Thank you for some quite interesting emails on
Foucault.....I am glad to see the discussion pick up
again after a period of silence.
I am a rookie in my knowledge of Foucault, and that
not much better than my knowledge of Social Theory in
general.....an economist and lawyer by many years
training, I have been drilled to the bone in the
positivist tradition....so bear with me as you read
But anyway, I stumbled into Foucault a year and a half
ago exactly, as I was researching a problem in
International Economic Law. This problem revolves
around the intellectual property agreement of the
World Trade Organisation, the TRIPS Agreement (Trade
Related Aspects of Intellectual Property Rights),
which as you might have heard has been at the centre
of controversy over the patenting of HIV/AIDS
medicines and access to them by patients in the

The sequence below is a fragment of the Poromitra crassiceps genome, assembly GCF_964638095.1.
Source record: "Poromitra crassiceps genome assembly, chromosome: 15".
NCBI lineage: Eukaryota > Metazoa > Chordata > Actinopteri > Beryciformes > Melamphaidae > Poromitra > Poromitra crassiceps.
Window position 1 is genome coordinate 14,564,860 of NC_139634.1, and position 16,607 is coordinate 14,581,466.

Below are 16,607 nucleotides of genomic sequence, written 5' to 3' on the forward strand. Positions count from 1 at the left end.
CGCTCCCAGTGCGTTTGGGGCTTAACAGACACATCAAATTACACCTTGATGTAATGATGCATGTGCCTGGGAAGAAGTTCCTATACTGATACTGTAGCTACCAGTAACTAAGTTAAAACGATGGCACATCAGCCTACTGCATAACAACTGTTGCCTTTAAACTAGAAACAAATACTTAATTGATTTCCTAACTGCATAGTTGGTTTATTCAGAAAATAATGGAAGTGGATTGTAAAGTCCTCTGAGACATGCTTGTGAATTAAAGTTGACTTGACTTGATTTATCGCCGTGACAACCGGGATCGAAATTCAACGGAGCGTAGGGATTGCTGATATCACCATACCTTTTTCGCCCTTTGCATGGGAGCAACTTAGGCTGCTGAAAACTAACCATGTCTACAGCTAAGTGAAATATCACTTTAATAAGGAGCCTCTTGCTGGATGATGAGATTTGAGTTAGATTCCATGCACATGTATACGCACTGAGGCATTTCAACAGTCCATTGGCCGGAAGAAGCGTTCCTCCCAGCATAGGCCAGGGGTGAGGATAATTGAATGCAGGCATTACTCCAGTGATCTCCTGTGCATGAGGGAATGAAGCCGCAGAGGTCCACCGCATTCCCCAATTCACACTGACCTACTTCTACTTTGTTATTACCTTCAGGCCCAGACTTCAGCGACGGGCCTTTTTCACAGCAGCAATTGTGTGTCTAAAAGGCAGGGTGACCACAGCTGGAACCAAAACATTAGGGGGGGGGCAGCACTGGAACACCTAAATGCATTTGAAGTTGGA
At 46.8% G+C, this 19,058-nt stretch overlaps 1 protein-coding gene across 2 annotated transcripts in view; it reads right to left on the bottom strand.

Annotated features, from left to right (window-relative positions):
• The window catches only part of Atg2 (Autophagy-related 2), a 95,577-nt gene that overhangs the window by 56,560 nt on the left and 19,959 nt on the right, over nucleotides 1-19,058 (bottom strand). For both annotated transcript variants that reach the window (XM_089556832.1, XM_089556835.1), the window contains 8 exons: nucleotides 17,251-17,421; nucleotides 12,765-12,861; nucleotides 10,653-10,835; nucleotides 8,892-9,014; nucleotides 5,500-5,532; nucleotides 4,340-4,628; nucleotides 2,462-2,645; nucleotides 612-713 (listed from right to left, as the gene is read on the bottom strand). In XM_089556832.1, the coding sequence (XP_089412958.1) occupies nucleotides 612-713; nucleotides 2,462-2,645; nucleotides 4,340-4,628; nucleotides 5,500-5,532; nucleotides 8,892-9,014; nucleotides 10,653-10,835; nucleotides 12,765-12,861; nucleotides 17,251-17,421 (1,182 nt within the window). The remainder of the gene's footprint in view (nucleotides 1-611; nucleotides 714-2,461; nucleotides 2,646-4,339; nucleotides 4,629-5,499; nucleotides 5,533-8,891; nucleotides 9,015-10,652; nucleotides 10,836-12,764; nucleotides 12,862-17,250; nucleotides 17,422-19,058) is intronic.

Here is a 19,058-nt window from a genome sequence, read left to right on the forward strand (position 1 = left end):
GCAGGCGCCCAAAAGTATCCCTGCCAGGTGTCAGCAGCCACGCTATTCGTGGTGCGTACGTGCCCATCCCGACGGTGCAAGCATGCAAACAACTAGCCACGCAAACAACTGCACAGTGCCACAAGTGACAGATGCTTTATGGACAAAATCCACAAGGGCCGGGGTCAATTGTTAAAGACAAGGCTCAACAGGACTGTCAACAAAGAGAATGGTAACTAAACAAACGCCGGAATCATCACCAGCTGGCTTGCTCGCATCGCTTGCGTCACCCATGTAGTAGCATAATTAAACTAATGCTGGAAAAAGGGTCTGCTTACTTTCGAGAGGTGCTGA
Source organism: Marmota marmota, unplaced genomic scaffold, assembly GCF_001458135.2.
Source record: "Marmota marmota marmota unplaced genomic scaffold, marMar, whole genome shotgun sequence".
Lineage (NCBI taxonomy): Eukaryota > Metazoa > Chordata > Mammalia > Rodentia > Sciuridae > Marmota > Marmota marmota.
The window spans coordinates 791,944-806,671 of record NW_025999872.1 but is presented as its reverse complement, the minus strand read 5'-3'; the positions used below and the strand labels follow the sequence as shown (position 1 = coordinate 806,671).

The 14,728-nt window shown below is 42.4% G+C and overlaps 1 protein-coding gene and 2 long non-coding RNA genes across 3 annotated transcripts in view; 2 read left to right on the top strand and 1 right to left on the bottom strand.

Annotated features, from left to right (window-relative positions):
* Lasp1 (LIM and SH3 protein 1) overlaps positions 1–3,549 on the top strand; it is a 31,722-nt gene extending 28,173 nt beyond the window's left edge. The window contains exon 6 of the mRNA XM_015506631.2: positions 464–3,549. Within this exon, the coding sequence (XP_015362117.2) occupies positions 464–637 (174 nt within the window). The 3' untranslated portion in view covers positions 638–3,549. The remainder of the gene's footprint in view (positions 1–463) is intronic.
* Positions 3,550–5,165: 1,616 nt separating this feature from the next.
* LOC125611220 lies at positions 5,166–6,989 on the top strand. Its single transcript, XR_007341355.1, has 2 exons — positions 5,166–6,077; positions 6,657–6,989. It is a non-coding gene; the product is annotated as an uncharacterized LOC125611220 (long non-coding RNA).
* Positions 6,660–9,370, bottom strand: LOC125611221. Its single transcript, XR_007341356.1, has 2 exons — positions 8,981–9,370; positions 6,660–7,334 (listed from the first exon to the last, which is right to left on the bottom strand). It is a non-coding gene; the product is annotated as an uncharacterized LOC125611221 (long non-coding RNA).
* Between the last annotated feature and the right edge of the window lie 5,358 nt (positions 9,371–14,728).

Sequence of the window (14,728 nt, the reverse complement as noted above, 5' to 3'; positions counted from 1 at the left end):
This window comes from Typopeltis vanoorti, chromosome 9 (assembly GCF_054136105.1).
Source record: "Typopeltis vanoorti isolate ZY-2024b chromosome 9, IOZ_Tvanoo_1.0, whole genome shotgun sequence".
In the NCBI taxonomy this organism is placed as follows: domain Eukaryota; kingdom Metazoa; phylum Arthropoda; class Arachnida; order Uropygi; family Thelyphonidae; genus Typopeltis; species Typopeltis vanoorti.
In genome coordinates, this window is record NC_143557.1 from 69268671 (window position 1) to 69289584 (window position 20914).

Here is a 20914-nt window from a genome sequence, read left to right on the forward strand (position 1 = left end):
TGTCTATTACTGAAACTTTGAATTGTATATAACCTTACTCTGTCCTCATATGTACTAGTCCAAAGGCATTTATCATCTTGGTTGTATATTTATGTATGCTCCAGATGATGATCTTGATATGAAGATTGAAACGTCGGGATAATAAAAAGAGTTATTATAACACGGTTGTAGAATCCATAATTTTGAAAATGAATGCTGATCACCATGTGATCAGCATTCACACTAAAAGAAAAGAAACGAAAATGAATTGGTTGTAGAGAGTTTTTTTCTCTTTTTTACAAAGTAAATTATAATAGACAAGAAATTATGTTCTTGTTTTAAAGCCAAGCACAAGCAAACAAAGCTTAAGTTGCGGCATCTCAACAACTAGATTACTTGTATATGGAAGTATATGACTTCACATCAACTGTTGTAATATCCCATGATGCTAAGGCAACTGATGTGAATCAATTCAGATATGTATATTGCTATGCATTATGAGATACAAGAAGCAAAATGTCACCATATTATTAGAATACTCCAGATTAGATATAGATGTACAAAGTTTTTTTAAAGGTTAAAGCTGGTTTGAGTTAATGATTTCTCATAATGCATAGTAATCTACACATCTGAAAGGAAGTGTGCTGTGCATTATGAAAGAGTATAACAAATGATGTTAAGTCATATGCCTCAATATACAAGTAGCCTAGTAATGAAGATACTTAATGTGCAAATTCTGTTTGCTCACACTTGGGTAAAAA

The way Foucault's work came to my attention in
addressinng this problem has to do with the way
powerful pharmaceutical multinationals presented
arguments that largely shaped the ensuing debate on
the topic - obviously to their favour (mainly economic
and jurisprudential arguments).
This - as I argue from my level of understanding of
FOucault - is one of the ways through which his work
can be applied to 'empirical' problems - even in the
unlikely arena of international regulation. As such,
in an attempt to build bridges between Foucault and
international law, I would like to get your feedback
on this usage...and equally important if you can
direct me to examples where Foucault's Power/Knowledge
analysis has been applied to recent and perhaps more
'mundane' studies...this of course as opposed to his
own studies on incarceration and sexuality, as well as
other similar and equally grand studies by Said on
Orientalism for example (although I figure Said would
refute the link to Foucault).
Looking forward to your feedback.
Have a good day,
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